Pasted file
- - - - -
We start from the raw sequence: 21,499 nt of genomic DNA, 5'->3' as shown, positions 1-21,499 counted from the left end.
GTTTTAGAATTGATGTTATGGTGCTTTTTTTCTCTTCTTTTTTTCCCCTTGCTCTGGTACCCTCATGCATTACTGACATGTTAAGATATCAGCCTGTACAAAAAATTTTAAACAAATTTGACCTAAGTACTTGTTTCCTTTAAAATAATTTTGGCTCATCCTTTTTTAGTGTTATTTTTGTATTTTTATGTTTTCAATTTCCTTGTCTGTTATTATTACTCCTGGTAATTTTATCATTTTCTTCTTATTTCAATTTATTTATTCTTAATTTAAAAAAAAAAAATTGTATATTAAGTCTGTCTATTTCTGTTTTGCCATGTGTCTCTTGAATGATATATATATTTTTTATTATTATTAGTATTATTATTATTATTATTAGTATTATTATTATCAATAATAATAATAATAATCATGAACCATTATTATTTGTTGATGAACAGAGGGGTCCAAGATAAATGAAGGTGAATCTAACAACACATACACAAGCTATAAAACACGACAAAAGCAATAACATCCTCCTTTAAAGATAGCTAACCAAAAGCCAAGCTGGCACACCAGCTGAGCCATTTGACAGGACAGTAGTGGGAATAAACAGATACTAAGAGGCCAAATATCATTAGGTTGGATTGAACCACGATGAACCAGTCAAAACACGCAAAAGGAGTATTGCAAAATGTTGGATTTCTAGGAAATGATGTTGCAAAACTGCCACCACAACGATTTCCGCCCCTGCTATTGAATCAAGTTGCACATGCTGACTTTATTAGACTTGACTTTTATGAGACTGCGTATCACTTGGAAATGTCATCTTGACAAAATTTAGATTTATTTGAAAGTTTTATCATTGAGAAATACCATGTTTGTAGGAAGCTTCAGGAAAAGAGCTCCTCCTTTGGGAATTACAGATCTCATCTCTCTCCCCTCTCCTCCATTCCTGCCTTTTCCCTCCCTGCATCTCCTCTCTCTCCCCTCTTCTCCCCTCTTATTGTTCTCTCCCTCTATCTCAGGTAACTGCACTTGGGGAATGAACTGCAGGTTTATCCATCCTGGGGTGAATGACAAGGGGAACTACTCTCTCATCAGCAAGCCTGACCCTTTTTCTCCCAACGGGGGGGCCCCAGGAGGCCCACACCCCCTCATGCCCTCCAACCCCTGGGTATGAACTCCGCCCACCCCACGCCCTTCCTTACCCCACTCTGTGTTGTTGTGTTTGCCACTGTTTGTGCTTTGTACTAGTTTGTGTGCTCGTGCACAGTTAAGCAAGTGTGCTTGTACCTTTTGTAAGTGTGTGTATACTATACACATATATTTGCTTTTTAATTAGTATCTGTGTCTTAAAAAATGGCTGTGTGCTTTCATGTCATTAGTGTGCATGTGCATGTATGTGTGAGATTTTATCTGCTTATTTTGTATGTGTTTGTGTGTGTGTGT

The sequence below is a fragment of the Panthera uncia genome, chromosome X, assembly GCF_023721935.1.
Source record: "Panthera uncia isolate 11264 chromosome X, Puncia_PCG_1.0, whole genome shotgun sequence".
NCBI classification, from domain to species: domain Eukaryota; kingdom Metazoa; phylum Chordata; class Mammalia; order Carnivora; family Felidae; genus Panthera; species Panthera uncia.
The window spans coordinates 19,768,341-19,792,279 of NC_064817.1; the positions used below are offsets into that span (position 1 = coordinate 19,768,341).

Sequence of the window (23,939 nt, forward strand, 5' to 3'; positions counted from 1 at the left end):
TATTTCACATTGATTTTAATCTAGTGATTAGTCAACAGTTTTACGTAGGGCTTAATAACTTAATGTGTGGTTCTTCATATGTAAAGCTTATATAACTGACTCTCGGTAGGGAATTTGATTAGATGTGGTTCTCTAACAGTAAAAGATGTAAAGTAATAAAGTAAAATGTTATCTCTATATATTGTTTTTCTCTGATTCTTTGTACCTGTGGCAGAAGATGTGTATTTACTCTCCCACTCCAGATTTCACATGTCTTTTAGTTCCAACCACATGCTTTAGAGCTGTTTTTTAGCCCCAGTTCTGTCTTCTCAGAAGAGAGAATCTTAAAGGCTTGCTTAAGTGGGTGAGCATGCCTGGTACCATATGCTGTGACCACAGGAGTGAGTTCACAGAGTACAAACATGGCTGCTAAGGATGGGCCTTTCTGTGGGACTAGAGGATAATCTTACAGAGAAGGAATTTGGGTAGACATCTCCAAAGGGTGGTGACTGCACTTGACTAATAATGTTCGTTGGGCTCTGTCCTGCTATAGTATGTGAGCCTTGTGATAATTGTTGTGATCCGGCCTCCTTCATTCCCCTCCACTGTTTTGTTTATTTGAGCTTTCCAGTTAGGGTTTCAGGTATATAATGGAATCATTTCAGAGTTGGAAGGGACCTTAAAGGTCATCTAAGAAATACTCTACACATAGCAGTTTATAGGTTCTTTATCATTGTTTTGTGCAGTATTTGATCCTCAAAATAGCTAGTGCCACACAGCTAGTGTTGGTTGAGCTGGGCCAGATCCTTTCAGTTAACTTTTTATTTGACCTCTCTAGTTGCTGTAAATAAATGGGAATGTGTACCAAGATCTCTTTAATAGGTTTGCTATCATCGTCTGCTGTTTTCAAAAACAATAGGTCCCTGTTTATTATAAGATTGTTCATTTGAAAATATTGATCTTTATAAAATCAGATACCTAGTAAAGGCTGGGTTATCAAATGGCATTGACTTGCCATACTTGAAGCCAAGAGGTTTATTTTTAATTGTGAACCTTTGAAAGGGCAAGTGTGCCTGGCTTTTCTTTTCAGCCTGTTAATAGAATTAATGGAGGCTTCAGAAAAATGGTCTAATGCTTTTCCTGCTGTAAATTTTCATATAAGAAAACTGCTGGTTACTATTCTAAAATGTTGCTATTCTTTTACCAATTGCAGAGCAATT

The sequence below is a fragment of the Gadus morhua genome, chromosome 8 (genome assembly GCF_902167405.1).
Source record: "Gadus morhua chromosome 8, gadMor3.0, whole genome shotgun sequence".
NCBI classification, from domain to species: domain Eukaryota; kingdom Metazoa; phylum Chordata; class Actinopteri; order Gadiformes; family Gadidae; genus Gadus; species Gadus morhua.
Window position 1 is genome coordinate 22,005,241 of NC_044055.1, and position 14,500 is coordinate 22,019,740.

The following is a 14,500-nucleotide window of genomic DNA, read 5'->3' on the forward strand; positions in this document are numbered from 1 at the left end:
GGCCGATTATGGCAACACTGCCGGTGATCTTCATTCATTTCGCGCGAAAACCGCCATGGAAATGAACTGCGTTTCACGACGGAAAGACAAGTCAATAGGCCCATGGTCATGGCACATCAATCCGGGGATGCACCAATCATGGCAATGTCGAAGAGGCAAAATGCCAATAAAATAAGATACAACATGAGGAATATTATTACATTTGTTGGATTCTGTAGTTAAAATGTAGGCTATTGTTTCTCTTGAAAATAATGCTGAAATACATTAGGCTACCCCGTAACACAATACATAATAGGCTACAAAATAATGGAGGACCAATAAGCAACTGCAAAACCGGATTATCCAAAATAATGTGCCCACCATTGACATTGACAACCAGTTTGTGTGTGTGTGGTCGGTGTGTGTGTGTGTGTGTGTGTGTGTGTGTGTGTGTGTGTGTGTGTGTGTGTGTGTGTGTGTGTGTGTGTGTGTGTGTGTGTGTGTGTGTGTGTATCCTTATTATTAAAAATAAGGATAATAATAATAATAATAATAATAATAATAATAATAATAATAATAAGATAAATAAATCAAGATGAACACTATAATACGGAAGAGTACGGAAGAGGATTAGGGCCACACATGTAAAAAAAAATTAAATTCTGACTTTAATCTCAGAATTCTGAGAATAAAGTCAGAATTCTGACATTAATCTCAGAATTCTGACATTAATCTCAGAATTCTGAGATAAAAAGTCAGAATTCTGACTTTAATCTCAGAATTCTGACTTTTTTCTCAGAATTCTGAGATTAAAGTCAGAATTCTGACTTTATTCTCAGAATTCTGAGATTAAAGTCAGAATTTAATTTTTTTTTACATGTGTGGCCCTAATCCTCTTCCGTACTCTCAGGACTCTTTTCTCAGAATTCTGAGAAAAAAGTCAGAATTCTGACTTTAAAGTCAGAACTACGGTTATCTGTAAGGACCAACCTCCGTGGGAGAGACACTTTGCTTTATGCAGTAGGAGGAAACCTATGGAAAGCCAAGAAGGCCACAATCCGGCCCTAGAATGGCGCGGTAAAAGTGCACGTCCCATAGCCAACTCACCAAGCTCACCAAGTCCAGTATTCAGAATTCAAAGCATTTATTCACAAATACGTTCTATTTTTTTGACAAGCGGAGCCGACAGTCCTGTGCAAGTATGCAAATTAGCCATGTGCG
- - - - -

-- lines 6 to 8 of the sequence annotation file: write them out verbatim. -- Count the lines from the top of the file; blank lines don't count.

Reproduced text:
The window spans coordinates 19,768,341-19,792,279 of NC_064817.1; the positions used below are offsets into that span (position 1 = coordinate 19,768,341).

Sequence of the window (23,939 nt, forward strand, 5' to 3'; positions counted from 1 at the left end):
TATTTCACATTGATTTTAATCTAGTGATTAGTCAACAGTTTTACGTAGGGCTTAATAACTTAATGTGTGGTTCTTCATATGTAAAGCTTATATAACTGACTCTCGGTAGGGAATTTGATTAGATGTGGTTCTCTAACAGTAAAAGATGTAAAGTAATAAAGTAAAATGTTATCTCTATATATTGTTTTTCTCTGATTCTTTGTACCTGTGGCAGAAGATGTGTATTTACTCTCCCACTCCAGATTTCACATGTCTTTTAGTTCCAACCACATGCTTTAGAGCTGTTTTTTAGCCCCAGTTCTGTCTTCTCAGAAGAGAGAATCTTAAAGGCTTGCTTAAGTGGGTGAGCATGCCTGGTACCATATGCTGTGACCACAGGAGTGAGTTCACAGAGTACAAACATGGCTGCTAAGGATGGGCCTTTCTGTGGGACTAGAGGATAATCTTACAGAGAAGGAATTTGGGTAGACATCTCCAAAGGGTGGTGACTGCACTTGACTAATAATGTTCGTTGGGCTCTGTCCTGCTATAGTATGTGAGCCTTGTGATAATTGTTGTGATCCGGCCTCCTTCATTCCCCTCCACTGTTTTGTTTATTTGAGCTTTCCAGTTAGGGTTTCAGGTATATAATGGAATCATTTCAGAGTTGGAAGGGACCTTAAAGGTCATCTAAGAAATACTCTACACATAGCAGTTTATAGGTTCTTTATCATTGTTTTGTGCAGTATTTGATCCTCAAAATAGCTAGTGCCACACAGCTAGTGTTGGTTGAGCTGGGCCAGATCCTTTCAGTTAACTTTTTATTTGACCTCTCTAGTTGCTGTAAATAAATGGGAATGTGTACCAAGATCTCTTTAATAGGTTTGCTATCATCGTCTGCTGTTTTCAAAAACAATAGGTCCCTGTTTATTATAAGATTGTTCATTTGAAAATATTGATCTTTATAAAATCAGATACCTAGTAAAGGCTGGGTTATCAAATGGCATTGACTTGCCATACTTGAAGCCAAGAGGTTTATTTTTAATTGTGAACCTTTGAAAGGGCAAGTGTGCCTGGCTTTTCTTTTCAGCCTGTTAATAGAATTAATGGAGGCTTCAGAAAAATGGTCTAATGCTTTTCCTGCTGTAAATTTTCATATAAGAAAACTGCTGGTTACTATTCTAAAATGTTGCTATTCTTTTACCAATTGCAGAGCAATT